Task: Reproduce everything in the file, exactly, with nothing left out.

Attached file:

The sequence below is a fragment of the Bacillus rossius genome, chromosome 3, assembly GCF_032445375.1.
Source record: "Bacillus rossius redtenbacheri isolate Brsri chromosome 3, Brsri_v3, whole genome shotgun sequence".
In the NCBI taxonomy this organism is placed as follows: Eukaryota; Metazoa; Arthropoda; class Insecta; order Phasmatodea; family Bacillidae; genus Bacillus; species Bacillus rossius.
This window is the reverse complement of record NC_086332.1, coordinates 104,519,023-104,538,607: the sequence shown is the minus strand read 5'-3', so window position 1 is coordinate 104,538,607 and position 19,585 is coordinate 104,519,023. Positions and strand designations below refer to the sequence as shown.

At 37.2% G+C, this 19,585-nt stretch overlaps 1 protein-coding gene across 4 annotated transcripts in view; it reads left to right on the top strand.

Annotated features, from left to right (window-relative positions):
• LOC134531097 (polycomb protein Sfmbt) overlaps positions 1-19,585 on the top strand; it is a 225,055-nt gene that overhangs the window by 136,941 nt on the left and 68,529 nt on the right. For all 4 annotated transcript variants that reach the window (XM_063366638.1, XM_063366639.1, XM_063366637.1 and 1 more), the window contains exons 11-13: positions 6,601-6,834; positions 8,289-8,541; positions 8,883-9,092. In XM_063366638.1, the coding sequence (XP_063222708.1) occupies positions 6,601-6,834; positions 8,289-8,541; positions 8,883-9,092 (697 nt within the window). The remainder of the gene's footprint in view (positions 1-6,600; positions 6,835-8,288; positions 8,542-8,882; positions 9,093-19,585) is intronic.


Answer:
The sequence below is a fragment of the Bacillus rossius genome, chromosome 3, assembly GCF_032445375.1.
Source record: "Bacillus rossius redtenbacheri isolate Brsri chromosome 3, Brsri_v3, whole genome shotgun sequence".
In the NCBI taxonomy this organism is placed as follows: Eukaryota; Metazoa; Arthropoda; class Insecta; order Phasmatodea; family Bacillidae; genus Bacillus; species Bacillus rossius.
This window is the reverse complement of record NC_086332.1, coordinates 104,519,023-104,538,607: the sequence shown is the minus strand read 5'-3', so window position 1 is coordinate 104,538,607 and position 19,585 is coordinate 104,519,023. Positions and strand designations below refer to the sequence as shown.

At 37.2% G+C, this 19,585-nt stretch overlaps 1 protein-coding gene across 4 annotated transcripts in view; it reads left to right on the top strand.

Annotated features, from left to right (window-relative positions):
• LOC134531097 (polycomb protein Sfmbt) overlaps positions 1-19,585 on the top strand; it is a 225,055-nt gene that overhangs the window by 136,941 nt on the left and 68,529 nt on the right. For all 4 annotated transcript variants that reach the window (XM_063366638.1, XM_063366639.1, XM_063366637.1 and 1 more), the window contains exons 11-13: positions 6,601-6,834; positions 8,289-8,541; positions 8,883-9,092. In XM_063366638.1, the coding sequence (XP_063222708.1) occupies positions 6,601-6,834; positions 8,289-8,541; positions 8,883-9,092 (697 nt within the window). The remainder of the gene's footprint in view (positions 1-6,600; positions 6,835-8,288; positions 8,542-8,882; positions 9,093-19,585) is intronic.